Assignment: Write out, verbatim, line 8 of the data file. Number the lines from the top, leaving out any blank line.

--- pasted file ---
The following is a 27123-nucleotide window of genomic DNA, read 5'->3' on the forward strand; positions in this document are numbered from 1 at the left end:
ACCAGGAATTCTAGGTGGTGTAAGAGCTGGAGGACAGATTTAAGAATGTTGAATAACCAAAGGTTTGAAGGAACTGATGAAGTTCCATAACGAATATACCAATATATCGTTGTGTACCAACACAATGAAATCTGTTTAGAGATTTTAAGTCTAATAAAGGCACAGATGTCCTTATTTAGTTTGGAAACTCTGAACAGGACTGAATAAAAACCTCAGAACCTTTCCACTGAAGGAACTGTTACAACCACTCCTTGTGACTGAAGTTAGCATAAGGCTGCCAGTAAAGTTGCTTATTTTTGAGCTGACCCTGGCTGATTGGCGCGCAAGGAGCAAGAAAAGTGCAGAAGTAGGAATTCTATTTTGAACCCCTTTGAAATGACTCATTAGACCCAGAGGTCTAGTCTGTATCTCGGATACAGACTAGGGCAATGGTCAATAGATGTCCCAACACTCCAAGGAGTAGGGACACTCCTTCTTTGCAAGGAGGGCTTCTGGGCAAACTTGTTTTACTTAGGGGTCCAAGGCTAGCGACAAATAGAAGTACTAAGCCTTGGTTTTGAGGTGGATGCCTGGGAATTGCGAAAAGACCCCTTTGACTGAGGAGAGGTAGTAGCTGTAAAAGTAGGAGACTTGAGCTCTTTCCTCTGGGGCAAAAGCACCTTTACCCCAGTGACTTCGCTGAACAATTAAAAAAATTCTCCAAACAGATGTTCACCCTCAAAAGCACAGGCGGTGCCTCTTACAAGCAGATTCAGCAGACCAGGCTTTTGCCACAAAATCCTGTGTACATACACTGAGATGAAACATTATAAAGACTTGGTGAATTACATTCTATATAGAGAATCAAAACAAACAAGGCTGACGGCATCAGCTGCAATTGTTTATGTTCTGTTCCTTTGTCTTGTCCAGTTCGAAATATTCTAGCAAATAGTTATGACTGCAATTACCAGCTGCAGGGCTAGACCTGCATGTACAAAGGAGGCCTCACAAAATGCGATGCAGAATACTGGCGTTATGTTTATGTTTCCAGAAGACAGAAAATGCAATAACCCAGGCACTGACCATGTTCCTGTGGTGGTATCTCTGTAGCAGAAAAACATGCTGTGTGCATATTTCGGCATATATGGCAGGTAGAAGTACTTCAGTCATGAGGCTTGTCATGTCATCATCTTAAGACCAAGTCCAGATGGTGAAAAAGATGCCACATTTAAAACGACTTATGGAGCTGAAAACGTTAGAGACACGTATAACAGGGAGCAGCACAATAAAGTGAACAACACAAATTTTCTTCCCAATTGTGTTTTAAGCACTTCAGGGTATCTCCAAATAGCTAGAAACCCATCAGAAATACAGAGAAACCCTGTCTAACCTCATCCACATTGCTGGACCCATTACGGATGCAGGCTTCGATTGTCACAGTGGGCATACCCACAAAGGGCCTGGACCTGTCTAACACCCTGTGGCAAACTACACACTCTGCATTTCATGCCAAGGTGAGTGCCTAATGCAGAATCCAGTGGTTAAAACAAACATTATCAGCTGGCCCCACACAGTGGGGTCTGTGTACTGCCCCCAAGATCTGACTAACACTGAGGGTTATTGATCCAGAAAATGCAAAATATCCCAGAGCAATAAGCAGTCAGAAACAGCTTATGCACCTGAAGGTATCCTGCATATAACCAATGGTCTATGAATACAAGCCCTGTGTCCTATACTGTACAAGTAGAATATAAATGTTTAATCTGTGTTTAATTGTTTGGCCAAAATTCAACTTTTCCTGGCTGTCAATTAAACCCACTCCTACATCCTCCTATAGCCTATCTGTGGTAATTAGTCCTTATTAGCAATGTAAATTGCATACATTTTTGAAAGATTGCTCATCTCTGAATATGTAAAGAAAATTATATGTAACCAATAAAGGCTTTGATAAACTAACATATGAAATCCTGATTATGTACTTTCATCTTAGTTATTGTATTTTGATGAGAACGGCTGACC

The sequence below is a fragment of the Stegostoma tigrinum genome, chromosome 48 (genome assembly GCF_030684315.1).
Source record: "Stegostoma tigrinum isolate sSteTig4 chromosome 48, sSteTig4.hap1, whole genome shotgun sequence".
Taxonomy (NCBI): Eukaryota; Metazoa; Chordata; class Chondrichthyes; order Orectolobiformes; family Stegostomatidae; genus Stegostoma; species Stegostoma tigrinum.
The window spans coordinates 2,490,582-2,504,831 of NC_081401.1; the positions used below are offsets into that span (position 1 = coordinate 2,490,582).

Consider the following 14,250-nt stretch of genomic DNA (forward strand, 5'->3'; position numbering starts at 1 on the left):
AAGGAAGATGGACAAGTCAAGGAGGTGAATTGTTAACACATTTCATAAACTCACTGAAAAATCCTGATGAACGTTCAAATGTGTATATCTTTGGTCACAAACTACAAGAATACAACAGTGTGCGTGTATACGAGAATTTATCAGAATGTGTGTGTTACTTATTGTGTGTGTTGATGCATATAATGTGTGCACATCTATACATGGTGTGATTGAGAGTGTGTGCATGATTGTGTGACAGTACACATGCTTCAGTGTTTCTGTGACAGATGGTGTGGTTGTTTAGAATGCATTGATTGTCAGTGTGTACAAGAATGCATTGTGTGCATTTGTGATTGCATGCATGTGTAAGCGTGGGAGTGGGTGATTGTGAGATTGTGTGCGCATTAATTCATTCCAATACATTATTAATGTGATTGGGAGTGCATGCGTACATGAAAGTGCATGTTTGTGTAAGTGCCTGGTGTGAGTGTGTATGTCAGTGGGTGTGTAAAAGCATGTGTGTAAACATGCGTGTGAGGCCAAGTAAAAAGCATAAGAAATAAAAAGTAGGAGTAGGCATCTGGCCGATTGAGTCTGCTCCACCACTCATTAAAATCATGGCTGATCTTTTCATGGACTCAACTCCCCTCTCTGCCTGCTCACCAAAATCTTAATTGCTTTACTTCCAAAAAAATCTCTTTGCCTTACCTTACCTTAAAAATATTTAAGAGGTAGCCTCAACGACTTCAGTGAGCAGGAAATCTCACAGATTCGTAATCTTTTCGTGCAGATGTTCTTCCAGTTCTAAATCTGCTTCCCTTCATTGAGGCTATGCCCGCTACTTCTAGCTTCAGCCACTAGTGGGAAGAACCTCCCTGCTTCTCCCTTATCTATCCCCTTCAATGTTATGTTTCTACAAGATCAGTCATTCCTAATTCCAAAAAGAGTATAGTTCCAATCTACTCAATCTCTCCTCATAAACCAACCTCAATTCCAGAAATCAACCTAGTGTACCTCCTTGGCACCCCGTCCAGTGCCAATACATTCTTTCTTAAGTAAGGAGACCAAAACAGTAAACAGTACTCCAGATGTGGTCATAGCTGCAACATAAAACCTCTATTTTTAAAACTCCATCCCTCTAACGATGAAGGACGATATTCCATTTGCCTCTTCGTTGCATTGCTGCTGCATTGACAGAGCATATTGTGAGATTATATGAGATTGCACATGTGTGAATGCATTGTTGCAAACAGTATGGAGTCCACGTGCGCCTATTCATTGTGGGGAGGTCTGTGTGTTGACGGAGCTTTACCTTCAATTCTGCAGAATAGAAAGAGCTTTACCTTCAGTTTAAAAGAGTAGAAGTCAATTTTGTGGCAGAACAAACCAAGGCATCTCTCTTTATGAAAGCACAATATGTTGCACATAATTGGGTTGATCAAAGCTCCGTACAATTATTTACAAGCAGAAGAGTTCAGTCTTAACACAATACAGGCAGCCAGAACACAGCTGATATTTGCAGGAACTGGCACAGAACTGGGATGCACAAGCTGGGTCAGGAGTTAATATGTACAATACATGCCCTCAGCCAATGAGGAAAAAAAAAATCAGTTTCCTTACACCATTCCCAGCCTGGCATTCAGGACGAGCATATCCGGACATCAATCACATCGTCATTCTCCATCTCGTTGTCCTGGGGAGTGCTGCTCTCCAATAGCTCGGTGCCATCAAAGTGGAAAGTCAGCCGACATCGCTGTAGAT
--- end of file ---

AAGGAAGATGGACAAGTCAAGGAGGTGAATTGTTAACACATTTCATAAACTCACTGAAAAATCCTGATGAACGTTCAAATGTGTATATCTTTGGTCACAAACTACAAGAATACAACAGTGTGCGTGTATACGAGAATTTATCAGAATGTGTGTGTTACTTATTGTGTGTGTTGATGCATATAATGTGTGCACATCTATACATGGTGTGATTGAGAGTGTGTGCATGATTGTGTGACAGTACACATGCTTCAGTGTTTCTGTGACAGATGGTGTGGTTGTTTAGAATGCATTGATTGTCAGTGTGTACAAGAATGCATTGTGTGCATTTGTGATTGCATGCATGTGTAAGCGTGGGAGTGGGTGATTGTGAGATTGTGTGCGCATTAATTCATTCCAATACATTATTAATGTGATTGGGAGTGCATGCGTACATGAAAGTGCATGTTTGTGTAAGTGCCTGGTGTGAGTGTGTATGTCAGTGGGTGTGTAAAAGCATGTGTGTAAACATGCGTGTGAGGCCAAGTAAAAAGCATAAGAAATAAAAAGTAGGAGTAGGCATCTGGCCGATTGAGTCTGCTCCACCACTCATTAAAATCATGGCTGATCTTTTCATGGACTCAACTCCCCTCTCTGCCTGCTCACCAAAATCTTAATTGCTTTACTTCCAAAAAAATCTCTTTGCCTTACCTTACCTTAAAAATATTTAAGAGGTAGCCTCAACGACTTCAGTGAGCAGGAAATCTCACAGATTCGTAATCTTTTCGTGCAGATGTTCTTCCAGTTCTAAATCTGCTTCCCTTCATTGAGGCTATGCCCGCTACTTCTAGCTTCAGCCACTAGTGGGAAGAACCTCCCTGCTTCTCCCTTATCTATCCCCTTCAATGTTATGTTTCTACAAGATCAGTCATTCCTAATTCCAAAAAGAGTATAGTTCCAATCTACTCAATCTCTCCTCATAAACCAACCTCAATTCCAGAAATCAACCTAGTGTACCTCCTTGGCACCCCGTCCAGTGCCAATACATTCTTTCTTAAGTAAGGAGACCAAAACAGTAAACAGTACTCCAGATGTGGTCATAGCTGCAACATAAAACCTCTATTTTTAAAACTCCATCCCTCTAACGATGAAGGACGATATTCCATTTGCCTCTTCGTTGCATTGCTGCTGCATTGACAGAGCATATTGTGAGATTATATGAGATTGCACATGTGTGAATGCATTGTTGCAAACAGTATGGAGTCCACGTGCGCCTATTCATTGTGGGGAGGTCTGTGTGTTGACGGAGCTTTACCTTCAATTCTGCAGAATAGAAAGAGCTTTACCTTCAGTTTAAAAGAGTAGAAGTCAATTTTGTGGCAGAACAAACCAAGGCATCTCTCTTTATGAAAGCACAATATGTTGCACATAATTGGGTTGATCAAAGCTCCGTACAATTATTTACAAGCAGAAGAGTTCAGTCTTAACACAATACAGGCAGCCAGAACACAGCTGATATTTGCAGGAACTGGCACAGAACTGGGATGCACAAGCTGGGTCAGGAGTTAATATGTACAATACATGCCCTCAGCCAATGAGGAAAAAAAAAATCAGTTTCCTTACACCATTCCCAGCCTGGCATTCAGGACGAGCATATCCGGACATCAATCACATCGTCATTCTCCATCTCGTTGTCCTGGGGAGTGCTGCTCTCCAATAGCTCGGTGCCATCAAAGTGGAAAGTCAGCCGACATCGCTGTAGAT